Profiling objective video-fluoroscopic measures of swallowing in children
Dharmarathna, I., Miles, A., and Allen, J.
The current practice of instrumental assessment of swallowing in children is often criticized for its subjectivity in interpretation, resulting in lack of reliability and validity to identify respiratory and physiological manifestations of swallowing in children. As the gold standard swallowing assessment, Video-Fluoroscopic Study of Swallowing (VFSS) has the potential to objectively describe the process of swallowing, by visualizing oral, pharyngeal and oesophageal phases of swallowing along with airway protection during swallowing. The project aims to develop a protocol to obtain timing, displacement and respiratory objective measures of swallowing in children using Video-Fluoroscopic Study of Swallowing (VFSS), in order to describe swallowing physiology and underlying physiological manifestations leading to dysphagia in children. The study is anticipated to be the first study to develop objective normative VFSS measures for paediatric population and compare with a range of aetiologies. The findings will expand the clinicians’ knowledge on swallowing development across ages and aetiologies and to help identify swallowing disorders in children, which will lead to more individualised and focused intervention for children. (PhD research project 2017-2020, The University of Auckland, New Zealand)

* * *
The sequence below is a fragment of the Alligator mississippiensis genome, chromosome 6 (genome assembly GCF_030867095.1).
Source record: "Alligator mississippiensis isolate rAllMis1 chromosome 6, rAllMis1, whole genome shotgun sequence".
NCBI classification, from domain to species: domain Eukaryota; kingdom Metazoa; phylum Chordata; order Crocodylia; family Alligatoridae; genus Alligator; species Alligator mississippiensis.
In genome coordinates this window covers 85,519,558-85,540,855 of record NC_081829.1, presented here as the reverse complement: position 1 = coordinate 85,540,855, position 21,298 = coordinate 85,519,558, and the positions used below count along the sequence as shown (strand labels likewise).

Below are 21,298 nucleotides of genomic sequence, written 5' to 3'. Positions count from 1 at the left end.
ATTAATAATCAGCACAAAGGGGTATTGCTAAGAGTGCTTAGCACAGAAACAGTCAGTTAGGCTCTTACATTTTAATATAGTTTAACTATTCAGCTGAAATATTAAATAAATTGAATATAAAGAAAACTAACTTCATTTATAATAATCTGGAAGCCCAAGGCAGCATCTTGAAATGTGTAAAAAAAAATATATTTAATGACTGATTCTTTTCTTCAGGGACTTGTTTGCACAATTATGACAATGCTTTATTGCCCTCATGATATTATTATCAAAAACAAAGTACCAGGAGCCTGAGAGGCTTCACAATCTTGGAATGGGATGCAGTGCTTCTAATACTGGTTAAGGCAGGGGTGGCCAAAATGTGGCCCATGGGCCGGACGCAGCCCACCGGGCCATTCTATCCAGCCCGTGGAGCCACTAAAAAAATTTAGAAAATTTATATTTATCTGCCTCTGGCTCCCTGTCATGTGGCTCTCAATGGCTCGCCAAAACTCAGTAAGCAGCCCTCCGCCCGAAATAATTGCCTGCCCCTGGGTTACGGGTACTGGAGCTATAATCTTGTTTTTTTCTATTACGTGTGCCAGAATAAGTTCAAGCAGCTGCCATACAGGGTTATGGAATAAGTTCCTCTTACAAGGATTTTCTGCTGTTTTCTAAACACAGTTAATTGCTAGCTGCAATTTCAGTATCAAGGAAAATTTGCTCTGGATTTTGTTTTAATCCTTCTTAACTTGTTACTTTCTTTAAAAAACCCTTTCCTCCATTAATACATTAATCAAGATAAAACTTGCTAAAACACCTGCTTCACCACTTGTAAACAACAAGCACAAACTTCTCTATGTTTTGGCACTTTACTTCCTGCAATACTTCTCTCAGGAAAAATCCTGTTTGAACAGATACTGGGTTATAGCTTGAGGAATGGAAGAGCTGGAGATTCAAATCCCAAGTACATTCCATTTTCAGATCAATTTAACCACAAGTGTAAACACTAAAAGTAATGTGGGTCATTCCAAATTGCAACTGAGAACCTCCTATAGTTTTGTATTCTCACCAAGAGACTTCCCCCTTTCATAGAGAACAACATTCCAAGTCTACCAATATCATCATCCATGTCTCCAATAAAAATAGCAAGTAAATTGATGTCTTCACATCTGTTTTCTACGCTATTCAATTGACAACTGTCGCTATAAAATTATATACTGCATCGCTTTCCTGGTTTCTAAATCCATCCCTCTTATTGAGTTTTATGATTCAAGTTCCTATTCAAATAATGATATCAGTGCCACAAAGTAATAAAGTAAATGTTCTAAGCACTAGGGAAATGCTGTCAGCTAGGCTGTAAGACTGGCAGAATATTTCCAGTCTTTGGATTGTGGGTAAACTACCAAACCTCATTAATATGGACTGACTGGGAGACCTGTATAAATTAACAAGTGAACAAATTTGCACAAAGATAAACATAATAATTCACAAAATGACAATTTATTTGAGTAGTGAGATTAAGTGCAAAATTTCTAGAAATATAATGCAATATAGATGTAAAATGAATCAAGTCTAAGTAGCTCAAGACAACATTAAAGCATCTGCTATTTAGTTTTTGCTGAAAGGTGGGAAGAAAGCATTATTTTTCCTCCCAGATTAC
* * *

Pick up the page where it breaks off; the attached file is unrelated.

Development of culturally and appropriate clinical assessment tools for paediatric dysphagia in Sri Lanka
Dharmarathna, I., Perera, S. and Jayawardane, D.